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AI Policy & Governance, Equity in Civic Technology, Privacy & Data

Brief: Tech for School Discipline? Parents and Teachers of Students with Disabilities Express Concerns

A concerning trend in K-12 tech practices is the growing use of technology and data for disciplinary purposes. In the past few years, novel applications of school technology have resulted in student suspensions, interactions with law enforcement, and attempts to predict future criminal behavior. CDT’s own research found that of the 81 percent of teachers reporting that their school uses student activity monitoring software, nearly half indicate that it is used at least in part to identify student violations of disciplinary policy. Part of what makes this troubling is that K-12 disciplinary practices have long been shown to disparately impact students from historically marginalized backgrounds, including students with disabilities.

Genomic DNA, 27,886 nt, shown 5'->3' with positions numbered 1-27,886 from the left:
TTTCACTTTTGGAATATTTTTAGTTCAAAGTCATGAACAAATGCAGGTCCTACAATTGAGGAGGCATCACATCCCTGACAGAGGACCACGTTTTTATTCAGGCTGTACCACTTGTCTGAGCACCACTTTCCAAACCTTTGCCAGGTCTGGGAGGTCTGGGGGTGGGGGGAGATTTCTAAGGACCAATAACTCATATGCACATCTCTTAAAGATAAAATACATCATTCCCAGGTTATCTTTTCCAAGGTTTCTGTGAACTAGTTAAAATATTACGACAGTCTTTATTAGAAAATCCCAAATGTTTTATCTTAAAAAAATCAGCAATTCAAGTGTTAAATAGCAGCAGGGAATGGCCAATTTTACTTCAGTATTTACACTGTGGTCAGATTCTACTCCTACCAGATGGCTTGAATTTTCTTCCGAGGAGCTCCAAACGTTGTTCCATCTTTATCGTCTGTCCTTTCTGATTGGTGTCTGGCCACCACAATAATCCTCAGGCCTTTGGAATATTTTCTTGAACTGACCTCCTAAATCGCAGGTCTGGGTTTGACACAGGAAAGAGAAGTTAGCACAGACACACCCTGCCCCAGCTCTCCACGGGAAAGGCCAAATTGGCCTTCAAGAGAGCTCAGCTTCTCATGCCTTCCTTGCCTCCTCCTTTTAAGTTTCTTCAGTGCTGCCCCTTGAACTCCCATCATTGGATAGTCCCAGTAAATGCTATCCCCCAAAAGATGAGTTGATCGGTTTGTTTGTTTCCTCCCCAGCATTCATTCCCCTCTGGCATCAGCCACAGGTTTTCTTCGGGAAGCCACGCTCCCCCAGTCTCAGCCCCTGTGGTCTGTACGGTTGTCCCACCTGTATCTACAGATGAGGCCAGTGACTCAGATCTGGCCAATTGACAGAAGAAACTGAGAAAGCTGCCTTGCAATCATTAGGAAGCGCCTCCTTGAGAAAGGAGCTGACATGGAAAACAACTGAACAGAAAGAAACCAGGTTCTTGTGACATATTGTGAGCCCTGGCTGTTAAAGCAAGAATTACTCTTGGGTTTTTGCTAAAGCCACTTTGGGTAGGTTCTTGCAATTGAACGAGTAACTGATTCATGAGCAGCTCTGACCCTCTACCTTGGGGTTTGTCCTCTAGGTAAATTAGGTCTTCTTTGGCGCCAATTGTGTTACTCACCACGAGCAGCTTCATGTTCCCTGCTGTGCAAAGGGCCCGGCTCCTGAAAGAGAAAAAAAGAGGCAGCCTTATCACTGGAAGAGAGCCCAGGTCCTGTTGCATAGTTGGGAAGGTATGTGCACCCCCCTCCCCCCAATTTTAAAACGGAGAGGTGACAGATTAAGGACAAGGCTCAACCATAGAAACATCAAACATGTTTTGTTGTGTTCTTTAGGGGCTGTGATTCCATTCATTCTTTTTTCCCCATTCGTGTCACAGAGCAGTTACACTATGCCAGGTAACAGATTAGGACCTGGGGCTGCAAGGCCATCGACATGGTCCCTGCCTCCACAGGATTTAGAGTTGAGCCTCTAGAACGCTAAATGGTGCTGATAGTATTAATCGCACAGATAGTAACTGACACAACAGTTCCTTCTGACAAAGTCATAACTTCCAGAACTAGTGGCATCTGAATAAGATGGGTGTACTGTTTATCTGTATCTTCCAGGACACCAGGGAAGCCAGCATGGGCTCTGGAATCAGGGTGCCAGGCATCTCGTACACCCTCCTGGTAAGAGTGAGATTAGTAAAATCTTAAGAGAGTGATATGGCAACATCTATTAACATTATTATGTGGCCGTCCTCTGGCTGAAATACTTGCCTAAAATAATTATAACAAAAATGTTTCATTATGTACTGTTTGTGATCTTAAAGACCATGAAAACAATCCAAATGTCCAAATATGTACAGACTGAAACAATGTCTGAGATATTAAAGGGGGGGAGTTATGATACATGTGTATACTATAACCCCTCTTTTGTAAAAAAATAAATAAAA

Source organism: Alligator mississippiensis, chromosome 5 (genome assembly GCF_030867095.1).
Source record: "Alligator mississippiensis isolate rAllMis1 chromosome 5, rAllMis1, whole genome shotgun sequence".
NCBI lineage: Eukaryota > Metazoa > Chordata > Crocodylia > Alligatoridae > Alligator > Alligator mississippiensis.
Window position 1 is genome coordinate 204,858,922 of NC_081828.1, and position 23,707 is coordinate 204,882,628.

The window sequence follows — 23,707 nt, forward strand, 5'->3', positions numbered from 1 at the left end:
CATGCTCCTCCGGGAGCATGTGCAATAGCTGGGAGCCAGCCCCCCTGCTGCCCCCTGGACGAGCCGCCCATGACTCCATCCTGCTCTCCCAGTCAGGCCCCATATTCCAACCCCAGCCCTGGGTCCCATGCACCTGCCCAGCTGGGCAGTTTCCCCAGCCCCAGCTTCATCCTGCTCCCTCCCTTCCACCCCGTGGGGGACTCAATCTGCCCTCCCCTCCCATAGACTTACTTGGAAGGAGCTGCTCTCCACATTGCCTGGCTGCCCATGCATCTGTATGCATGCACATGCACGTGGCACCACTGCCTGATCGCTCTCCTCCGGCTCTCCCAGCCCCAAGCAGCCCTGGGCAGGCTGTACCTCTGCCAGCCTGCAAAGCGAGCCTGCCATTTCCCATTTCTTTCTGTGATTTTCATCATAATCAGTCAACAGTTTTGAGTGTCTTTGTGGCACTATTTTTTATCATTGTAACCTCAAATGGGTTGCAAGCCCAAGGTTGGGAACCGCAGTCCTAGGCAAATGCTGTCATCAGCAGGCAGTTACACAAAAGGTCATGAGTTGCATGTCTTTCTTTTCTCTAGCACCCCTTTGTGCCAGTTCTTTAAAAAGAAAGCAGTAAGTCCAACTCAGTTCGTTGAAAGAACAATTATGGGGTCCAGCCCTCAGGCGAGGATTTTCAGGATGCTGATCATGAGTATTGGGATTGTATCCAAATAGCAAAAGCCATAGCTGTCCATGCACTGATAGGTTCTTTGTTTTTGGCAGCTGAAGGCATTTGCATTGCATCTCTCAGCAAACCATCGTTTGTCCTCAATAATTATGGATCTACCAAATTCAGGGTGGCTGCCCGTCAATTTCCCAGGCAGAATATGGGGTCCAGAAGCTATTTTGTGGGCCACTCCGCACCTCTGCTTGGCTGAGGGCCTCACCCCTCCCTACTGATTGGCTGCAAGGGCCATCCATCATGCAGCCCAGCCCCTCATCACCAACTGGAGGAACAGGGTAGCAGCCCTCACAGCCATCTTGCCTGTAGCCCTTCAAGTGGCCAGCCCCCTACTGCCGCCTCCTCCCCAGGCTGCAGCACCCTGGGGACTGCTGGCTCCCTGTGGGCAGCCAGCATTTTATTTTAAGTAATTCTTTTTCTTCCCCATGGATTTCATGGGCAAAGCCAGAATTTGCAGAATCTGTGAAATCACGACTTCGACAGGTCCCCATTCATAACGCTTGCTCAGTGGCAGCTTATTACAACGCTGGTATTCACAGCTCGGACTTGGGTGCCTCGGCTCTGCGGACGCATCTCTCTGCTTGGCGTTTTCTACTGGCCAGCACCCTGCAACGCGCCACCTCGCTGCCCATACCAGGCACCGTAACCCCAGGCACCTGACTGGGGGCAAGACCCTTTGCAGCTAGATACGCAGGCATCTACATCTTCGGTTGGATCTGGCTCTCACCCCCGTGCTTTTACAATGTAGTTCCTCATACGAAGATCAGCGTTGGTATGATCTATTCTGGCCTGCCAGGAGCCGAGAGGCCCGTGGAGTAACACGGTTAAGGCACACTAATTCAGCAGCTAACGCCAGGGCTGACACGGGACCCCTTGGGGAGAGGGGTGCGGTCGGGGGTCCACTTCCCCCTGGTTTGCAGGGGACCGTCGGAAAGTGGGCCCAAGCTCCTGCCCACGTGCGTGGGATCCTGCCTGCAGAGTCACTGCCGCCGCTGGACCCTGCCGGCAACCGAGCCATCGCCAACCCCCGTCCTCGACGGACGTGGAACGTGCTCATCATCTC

Students with disabilities are disciplined by school authorities at higher rates than non-disabled students. Disciplinary uses of school technology and data risk magnifying these inequitable outcomes by increasing potential touchpoints with disciplinary authorities, especially when these digital systems are not designed with students with disabilities in mind. CDT’s research analyzes attitudes of parents and teachers of students with disabilities regarding disciplinary uses of technology and data, in order to better understand how such applications impact these students. Specifically, the research found:

  • Teachers and parents of students with disabilities are especially concerned about disciplinary uses of student data. 
  • However, teachers and parents of students with disabilities are more likely to report that the benefits outweigh the risks of student activity monitoring software. 
  • Nevertheless, teachers and parents of students with disabilities show particular concern about disciplinary uses of monitoring software.

Read the full research brief here.